Although President López Obrador announced that the investigation into last fall’s ambush and murder of members of the LeBaron family in Sonora is almost complete, Julian LeBaron begs to differ.
Nine members of his extended family, three women and six children, were shot to death while traveling in Sonora in November 2019.
“We have practically completed all the investigation and most of those responsible for the massacre of the LeBaron family, women, girls, boys, have been detained,” the president said at his morning press conference Monday.
Julian LeBaron, who met with the president in January, rebukes the his claim. “I categorically deny that those responsible for killing my cousins and their children have been arrested. There is only one [prosecuted] detainee out of 100. If your conscience makes you a coward you’d better not say anything because you only insult those of us who are already very hurt,” he posted to his Twitter account.
LeBaron said only 12 suspects are in custody yet more are responsible. Only one of the detainees has been ordered to stand trial but no one knows what charge he faces. “They have not told us anything,” he said, describing the president’s statements as “irresponsible and false.”
The last official word on the investigation came in January when federal prosecutors met with the family and announced they had identified 40 suspects. At least seven arrests have been made, including the Janos, Chihuahua, chief of police.
But LeBaron protests that some of those taken into police custody were charged for other crimes and that although arrest warrants have been issued, they have not been executed.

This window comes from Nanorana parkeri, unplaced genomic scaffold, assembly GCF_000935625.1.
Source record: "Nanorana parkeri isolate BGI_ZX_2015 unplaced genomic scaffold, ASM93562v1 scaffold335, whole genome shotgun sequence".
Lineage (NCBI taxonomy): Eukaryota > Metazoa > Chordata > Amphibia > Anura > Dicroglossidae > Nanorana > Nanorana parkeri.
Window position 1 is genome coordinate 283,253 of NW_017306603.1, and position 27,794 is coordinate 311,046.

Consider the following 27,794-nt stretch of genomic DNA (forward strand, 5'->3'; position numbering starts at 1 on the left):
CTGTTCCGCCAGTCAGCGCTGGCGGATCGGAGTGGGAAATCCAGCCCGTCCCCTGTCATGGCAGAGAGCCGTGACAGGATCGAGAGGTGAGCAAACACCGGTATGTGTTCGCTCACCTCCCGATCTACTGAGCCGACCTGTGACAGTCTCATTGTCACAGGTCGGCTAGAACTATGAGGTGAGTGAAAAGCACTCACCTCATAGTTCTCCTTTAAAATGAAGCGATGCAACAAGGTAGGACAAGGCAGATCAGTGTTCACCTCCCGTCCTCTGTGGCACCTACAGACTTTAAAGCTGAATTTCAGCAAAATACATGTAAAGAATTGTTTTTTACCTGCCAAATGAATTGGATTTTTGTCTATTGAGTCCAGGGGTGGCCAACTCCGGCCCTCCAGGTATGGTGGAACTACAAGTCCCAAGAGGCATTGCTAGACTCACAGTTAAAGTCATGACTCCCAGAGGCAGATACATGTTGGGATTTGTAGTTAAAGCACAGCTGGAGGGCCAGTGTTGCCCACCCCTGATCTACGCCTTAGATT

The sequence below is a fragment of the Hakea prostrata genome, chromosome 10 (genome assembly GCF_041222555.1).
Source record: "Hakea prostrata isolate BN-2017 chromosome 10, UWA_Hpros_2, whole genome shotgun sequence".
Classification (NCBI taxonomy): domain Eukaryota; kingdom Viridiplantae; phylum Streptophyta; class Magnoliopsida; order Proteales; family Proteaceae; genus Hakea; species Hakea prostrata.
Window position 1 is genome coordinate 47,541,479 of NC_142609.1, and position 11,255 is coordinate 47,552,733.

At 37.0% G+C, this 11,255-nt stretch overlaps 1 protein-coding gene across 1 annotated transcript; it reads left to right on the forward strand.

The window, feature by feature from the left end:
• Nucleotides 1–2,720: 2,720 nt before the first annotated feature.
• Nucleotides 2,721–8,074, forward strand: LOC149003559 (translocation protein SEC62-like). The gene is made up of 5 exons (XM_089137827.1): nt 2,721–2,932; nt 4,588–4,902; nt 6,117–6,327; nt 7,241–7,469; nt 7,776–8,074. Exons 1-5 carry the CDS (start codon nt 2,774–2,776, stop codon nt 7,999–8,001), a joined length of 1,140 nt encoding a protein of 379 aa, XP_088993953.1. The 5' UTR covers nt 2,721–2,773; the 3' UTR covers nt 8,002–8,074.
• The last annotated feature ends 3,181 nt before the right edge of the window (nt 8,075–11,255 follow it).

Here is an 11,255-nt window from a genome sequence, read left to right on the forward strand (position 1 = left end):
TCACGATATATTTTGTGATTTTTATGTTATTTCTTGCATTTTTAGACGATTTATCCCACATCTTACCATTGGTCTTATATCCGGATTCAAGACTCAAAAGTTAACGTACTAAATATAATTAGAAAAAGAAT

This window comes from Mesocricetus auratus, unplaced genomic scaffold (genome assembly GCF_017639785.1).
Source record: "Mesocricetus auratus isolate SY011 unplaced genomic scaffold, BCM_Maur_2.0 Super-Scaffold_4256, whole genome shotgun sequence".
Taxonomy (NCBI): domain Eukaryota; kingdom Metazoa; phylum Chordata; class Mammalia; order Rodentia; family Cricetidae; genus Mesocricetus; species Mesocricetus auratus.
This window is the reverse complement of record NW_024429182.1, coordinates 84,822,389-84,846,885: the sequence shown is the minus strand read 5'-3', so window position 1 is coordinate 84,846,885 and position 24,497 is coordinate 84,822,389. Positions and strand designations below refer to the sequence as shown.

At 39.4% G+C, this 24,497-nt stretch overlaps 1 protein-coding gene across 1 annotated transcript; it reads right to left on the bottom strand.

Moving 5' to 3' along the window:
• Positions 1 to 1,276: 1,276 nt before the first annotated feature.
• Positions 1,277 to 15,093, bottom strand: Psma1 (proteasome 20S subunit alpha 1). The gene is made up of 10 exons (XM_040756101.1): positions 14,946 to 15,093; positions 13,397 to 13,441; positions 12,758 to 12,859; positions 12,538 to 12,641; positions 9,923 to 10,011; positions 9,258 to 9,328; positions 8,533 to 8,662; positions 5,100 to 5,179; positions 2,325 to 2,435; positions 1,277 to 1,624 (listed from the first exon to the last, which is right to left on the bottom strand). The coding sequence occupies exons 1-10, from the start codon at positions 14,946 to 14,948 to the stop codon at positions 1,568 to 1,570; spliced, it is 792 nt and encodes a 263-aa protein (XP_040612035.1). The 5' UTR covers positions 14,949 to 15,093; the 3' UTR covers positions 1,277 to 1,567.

He also calls for a transparent investigation and noted that the case is far from being resolved.
“We would like to have known the information from the authorities and not through the transmission of a press conference,” he lamented. “It would be encouraging news if there were already more detainees. We ask for justice for our family, but [also] because the streets would be safer today.”
His frustration is echoed by other family members.
Adrian LeBaron said he has received information that people inside the federal Attorney General’s Office are obstructing the investigation and requested vigilance on the part of authorities. “If our case, which has been in the public eye, is allegedly infiltrated, what can other victims expect?”
After waiting months for justice in Mexico, on July 23 LeBaron family members filed a civil lawsuit in U.S. federal court accusing the Juárez Cartel of the massacre. The lawsuit claims that approximately 100 hitmen participated in the murders.
LeBaron family members hold dual nationality with Mexico and the United States and are descendants of a traditionalist religious group that split from the Church of Jesus Christ of Latter-Day Saints over issues of faith, including the practice of plural marriage, which the mainstream church disavowed in 1890.
The LeBarons are farmers in northwestern Chihuahua and Sonora and have been the subject of disputes over land and water rights in the past.
But their land is also located in an area where drug cartels battle for turf. Julian LeBaron clashed with cartel leaders in 2009 when he refused to pay a million-dollar ransom for the return of his brother.